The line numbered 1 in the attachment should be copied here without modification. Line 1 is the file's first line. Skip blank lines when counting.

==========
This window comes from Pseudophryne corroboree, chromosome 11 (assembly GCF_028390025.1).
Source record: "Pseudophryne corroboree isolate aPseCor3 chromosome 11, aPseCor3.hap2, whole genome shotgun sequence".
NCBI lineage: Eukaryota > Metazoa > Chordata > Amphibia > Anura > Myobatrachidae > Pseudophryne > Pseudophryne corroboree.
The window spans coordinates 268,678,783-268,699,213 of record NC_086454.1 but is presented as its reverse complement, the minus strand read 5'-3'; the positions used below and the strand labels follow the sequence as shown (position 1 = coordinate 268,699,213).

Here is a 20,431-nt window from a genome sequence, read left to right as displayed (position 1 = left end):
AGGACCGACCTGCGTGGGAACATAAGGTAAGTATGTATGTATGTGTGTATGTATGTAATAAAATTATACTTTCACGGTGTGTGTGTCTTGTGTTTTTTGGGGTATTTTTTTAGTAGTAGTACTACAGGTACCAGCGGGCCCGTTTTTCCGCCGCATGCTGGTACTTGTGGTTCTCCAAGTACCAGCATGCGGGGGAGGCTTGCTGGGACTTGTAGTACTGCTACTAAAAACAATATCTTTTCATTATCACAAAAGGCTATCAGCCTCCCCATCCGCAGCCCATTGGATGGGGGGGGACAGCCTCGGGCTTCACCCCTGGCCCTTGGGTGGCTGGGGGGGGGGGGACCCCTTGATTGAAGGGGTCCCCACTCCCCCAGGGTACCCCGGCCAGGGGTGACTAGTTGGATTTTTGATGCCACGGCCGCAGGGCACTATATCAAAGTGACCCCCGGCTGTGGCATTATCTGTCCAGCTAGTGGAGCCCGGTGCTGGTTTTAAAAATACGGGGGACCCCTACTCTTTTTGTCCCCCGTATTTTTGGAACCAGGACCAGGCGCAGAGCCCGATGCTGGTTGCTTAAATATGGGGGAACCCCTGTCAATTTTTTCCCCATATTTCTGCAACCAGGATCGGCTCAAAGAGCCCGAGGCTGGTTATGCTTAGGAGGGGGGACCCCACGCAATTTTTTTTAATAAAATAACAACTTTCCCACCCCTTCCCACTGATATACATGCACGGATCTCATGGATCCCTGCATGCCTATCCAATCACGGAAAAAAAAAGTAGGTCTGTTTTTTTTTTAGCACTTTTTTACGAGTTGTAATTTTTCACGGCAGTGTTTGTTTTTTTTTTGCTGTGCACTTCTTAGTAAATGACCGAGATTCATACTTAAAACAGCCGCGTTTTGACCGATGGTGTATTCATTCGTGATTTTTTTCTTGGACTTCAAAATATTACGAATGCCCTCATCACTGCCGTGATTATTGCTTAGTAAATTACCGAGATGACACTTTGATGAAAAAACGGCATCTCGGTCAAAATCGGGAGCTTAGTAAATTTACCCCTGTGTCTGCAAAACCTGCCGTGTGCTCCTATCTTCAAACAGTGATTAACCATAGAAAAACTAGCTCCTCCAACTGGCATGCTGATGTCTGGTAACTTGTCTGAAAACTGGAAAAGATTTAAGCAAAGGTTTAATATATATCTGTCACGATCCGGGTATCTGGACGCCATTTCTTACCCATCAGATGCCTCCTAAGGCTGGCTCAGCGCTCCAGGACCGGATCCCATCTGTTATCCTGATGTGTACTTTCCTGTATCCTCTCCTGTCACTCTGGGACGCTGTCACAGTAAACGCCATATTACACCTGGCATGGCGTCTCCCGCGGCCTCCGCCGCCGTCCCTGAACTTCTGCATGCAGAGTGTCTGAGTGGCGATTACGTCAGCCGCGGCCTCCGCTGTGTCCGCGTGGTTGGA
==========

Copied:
This window comes from Pseudophryne corroboree, chromosome 11 (assembly GCF_028390025.1).